"I'm tough. I'm a survivor," he said. "I got out of that hellhole alive, and I didn't want to talk about it. But there are times I can't stop thinking about the things I saw."

Through therapy at the Vet Center, Dunn now understands that certain sights and sounds, including loud voices and vivid images of war, can trigger symptoms like alcohol abuse and flashbacks. He is learning to identify those triggers and deal with them before he "explodes," he said.

"My advice to returning veterans is to come home and live your life for a little bit, but at some point you have to revisit where you were and what you saw and did," he said. "Start talking to people about it. Deal with it before it really hurts you."

CHP didn't prepare vet for Iraq's horrors

Dunn joined the Guard as a path to college and never envisioned going to war. But he has no regrets. "My military career was my greatest asset, and war was my greatest liability," he said.

Spraktes, by contrast, joined the Guard in hopes of going to combat as a flight medic.

"We were a country at war, and I felt I had something to offer," he said. "I figured the National Guard would be the quickest way to get there."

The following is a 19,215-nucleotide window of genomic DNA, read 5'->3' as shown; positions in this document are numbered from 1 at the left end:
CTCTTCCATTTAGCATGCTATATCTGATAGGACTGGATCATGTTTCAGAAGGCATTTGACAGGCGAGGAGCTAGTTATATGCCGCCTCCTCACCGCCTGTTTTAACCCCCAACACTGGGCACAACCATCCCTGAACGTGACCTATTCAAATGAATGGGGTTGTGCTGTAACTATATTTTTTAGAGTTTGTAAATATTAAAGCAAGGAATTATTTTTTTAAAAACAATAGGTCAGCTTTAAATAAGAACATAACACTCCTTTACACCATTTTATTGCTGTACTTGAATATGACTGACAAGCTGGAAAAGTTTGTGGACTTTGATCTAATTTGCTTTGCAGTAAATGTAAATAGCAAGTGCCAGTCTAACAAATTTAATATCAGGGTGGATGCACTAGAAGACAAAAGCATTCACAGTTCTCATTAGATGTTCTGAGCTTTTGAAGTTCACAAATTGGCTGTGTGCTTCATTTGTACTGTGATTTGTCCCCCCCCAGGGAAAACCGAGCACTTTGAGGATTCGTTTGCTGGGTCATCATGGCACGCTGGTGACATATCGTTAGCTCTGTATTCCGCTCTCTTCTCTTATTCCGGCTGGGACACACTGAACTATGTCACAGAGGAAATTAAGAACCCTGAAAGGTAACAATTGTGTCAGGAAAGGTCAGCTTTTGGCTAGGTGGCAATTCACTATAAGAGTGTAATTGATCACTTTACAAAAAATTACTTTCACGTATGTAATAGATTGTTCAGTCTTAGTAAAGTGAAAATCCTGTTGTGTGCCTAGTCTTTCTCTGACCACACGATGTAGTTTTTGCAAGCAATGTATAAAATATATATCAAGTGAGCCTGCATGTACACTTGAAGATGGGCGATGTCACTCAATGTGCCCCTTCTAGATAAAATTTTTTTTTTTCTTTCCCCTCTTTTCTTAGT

A CHP officer and paramedic, he signed up as the Iraq war was beginning in 2003. More than three years later, Spraktes went to a field artillery unit in Iraq and spent a year caring for wounded people on the ground.

"I had lots of experience on the streets seeing pretty ugly things," he said. "But I was exposed to things in Iraq that I could never have been prepared for."

In Balad, he and his team saved countless soldiers and civilians, many of whom suffered burns and other injuries from explosions. But the images seared into his brain are of other things, "like the Ranger who came to our base with a shoe box containing the remains of his friend" whose body had been blown apart.